by Gordon Thomas*

Saddam Hussein is alive.

He has washed out the expensive black dye from his hair.  He has shaved off his tell-tale moustache and rubbed desert sand into his skin.  He is dressed in a simple Arab robe.

He is making his way through the vast, forbidding, empty spaces of Iraq’s eastern desert.  He is using the ancient contraband routes that criss-cross the hot sands.  Along those routes are caves he can shelter in – just as smugglers have done for centuries.

This portrait of Saddam now has been assembled by “the specialists” – the generic name for the multi-disciplines at the CIA, MI6 and Mossad.

They have concluded that Saddam may be travelling on horseback as part of a camel caravan.  He will be protected by the remnants of his 300 Praetorian guard.

To avoid attracting attention, they will not be bunched together.  Some will form a suicide rearguard to slow down ground pursuit.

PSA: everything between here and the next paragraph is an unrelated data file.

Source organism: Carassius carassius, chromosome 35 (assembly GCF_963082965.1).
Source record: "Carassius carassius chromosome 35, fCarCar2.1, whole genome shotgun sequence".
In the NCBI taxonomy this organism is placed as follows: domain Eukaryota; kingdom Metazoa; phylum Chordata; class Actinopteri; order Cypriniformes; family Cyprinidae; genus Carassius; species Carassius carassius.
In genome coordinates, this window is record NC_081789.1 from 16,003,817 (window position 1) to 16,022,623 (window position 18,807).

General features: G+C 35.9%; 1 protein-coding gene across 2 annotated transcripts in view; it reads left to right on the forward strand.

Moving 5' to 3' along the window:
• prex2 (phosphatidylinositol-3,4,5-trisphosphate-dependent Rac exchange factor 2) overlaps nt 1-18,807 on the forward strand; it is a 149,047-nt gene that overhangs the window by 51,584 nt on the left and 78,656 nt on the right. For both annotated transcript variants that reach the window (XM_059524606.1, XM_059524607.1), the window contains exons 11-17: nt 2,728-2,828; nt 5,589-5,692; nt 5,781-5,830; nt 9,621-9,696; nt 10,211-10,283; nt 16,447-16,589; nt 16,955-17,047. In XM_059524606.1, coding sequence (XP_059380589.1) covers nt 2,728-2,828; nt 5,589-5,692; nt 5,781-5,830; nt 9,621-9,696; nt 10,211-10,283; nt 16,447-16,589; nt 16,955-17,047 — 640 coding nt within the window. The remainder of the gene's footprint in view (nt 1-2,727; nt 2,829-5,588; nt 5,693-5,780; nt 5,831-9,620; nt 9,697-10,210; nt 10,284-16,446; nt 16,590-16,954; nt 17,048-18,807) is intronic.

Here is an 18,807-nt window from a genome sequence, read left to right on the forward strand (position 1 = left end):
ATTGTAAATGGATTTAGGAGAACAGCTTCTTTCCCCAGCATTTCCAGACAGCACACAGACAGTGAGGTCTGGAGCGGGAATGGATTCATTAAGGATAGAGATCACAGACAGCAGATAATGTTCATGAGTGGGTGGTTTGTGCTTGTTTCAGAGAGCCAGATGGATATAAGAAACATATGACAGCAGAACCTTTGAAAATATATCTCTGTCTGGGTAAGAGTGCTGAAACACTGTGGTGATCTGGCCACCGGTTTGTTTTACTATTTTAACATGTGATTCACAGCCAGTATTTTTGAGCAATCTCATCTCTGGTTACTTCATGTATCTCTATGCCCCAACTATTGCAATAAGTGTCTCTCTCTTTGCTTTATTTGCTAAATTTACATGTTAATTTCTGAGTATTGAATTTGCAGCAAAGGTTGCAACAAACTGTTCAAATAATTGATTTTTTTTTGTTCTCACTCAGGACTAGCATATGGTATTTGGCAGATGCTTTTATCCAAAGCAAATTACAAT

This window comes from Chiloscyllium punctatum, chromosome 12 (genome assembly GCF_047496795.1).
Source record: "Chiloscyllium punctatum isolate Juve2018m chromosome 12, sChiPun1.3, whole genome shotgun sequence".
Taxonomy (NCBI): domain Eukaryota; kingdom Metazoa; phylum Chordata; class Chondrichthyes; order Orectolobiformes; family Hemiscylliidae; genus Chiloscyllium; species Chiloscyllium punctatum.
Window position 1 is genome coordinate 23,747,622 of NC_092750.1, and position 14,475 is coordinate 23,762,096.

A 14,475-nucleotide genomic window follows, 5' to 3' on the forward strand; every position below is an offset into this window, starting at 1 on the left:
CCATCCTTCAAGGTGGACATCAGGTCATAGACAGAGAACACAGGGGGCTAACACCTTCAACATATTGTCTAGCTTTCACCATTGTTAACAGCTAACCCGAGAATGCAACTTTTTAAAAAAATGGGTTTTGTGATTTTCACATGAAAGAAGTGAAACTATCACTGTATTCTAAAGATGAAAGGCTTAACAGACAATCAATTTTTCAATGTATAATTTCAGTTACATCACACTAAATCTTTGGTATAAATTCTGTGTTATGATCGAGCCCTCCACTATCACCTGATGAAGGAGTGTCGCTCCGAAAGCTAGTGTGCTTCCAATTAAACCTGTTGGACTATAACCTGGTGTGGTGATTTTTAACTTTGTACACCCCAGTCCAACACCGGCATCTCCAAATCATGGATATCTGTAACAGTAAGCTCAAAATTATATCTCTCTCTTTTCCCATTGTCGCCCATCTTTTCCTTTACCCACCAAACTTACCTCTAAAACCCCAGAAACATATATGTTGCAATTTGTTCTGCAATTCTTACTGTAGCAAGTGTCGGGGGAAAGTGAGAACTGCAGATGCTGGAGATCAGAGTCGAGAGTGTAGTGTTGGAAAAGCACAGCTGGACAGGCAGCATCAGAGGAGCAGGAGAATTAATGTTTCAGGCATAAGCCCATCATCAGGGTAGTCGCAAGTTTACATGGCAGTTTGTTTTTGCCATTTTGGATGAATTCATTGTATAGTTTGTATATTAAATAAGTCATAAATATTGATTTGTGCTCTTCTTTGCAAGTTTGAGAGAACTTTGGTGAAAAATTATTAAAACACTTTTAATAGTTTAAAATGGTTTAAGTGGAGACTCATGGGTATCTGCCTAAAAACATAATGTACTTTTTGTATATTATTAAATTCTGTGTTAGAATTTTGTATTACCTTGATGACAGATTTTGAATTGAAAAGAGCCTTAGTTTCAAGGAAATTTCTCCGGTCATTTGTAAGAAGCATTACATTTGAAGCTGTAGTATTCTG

>From the air they will look like a group of refugees.

In his new guise, his hair its natural white, Saddam will look older than his 65 years.  He may have assumed a stoop in keeping with the ageing process of many Arabs of his years.

He may have altered his facial appearance.  Stuffing cotton wool into his cheeks, scrunching his eyebrows, discolouring his teeth.

His overwhelming vanity will have been sacrificed so that he can survive to fight another day.

This portrait is now on the laptops of the intelligence teams spearheading the world’s greatest man hunt.

The consensus is that he could be heading for the mountain vastness of northern Iran.

>From there he may be hoping to be spirited away to safety by the two powerful friends he has left, China or Russia.

While both have officially denied they will grant Saddam sanctuary, their record of support for Saddam is a long one.

“There may also be another reason why Beijing or Moscow would like him in their hands.  It would mean he would not be able to reveal all the details of the secret deals he made with them”, said a senior diplomat in Washington.